Sure enough, there I found a beyond-ripe dead mouse which I flung into the ditch on the far side of the road about that same time Stan showed up.
“Oh, For Gross!” he exclaimed as he stumbled through our entryway.
“It’s okay,” my wife told him – then explained the dead mouse and its ultimate fate in the ditch on the far side of the road.
“Oh, I smelled rotted mouse,” he said, “but that’s not what stinks.”
“Then what does?” I felt compelled to ask.
“Your running shoes,” he said, “they are old, wet and rotted and they reek. It’s a scent that takes me back forty years to the apartment we shared in Saint Paul and a guy don’t forget rank like that.”
Oops. I should have left them out on the deck after my long walk with Scooter.
38 thoughts on “My Nose”
You gave me some great tips on how to track down smells, Greg. Those dead mice can be tricky when then hide before decomposing. Ugh. The sneakers and accompanying socks are almost as bad!
Haha. Worse than a rotting mouse carcas? Might need new shoes.
She DOES have you trained (entire house gets cleaned)…but it seems a fair trade if she has to live with a pair of running shoes that smell worse than a long-dead mouse!
I only wish that I couldn’t smell a dead mouse! But then again, that would mean I would also not know when it was time for a new pair of tennis shoes.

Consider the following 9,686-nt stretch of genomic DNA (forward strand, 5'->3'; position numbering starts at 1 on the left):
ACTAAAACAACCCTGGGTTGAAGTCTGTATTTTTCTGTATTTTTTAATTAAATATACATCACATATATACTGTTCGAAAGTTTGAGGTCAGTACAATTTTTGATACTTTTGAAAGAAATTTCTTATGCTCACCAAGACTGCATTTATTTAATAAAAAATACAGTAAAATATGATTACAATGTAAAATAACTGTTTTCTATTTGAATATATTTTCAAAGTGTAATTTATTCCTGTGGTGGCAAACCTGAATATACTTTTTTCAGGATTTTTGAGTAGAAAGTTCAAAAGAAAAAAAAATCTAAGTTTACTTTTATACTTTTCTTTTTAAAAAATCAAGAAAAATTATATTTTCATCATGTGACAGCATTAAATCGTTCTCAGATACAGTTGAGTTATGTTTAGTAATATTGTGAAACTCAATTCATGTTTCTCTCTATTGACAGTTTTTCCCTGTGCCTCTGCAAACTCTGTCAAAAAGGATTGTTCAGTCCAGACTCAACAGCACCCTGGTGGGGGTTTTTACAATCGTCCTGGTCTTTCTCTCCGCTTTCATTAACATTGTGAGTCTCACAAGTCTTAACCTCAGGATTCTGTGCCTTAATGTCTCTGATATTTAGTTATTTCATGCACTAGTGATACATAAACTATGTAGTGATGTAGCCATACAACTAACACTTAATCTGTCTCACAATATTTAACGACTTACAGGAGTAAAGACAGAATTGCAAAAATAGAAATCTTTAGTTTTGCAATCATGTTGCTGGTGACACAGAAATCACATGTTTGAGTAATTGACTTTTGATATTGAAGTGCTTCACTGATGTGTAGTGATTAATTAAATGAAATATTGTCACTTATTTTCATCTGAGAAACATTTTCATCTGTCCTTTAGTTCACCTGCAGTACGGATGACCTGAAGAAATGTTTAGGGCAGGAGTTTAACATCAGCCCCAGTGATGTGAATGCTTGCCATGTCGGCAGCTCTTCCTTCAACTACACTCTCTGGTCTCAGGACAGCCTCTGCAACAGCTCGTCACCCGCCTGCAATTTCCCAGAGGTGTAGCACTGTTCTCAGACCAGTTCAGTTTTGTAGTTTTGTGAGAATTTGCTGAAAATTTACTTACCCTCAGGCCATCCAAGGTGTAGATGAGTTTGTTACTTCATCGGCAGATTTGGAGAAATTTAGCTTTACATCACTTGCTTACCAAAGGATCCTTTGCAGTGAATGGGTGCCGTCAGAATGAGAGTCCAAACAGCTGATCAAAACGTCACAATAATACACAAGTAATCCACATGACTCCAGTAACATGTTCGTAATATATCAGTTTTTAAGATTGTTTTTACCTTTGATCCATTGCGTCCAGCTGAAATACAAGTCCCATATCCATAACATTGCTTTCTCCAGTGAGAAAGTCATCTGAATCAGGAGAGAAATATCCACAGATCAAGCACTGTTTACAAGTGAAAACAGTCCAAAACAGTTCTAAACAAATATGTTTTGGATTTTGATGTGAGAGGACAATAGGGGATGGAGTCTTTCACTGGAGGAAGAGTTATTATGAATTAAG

Hilarious and so relatable. Many years of inhalers have killed my scent detector. People come to my house and react like your wife.
Talking of early days of sharing a house… in my early twenties sharing with another young woman, both of us rather too busy with life to do an enormous amount of cleaning…. but one really horrible smell got us searching. Yep, potatoes nasty, but that wasn’t it…. turned out to be a bowl of leftover prawns sitting up high on top of the fridge. As I don’t eat shellfish there was only one culprit. Other than that, she was a great housemate 🙂
‘Entryway’? What kind of lowdown, high-falutin’, commie verbosity is that fer Chrissakes? What’s wrong with ‘door’? Why I outta…!
In our house, once you walk through the door, you step into the entryway. It is a high-falutin term because locally, it is called a mud-room. It’s where you kick the shit off your boots. 🙂 🙂
We can’t afford a mud room. I kick the shit off my boots in St Biddulph’s church in Spitalfields. To be fair, he hasn’t complained once.
You were looking might suspicious from the get go, sir! It’s like those people who zip past me with a gallon of perfume on, making me absolutely gag. They can’t even smell it!
Our roles are reversed when we visit various tourist spots. She will duck into some little shop and when I try to follow, the scent of perfumed candles blows me out the door – and into the nearest bar. She is nose-blind to perfumed candles. I have no idea how that works.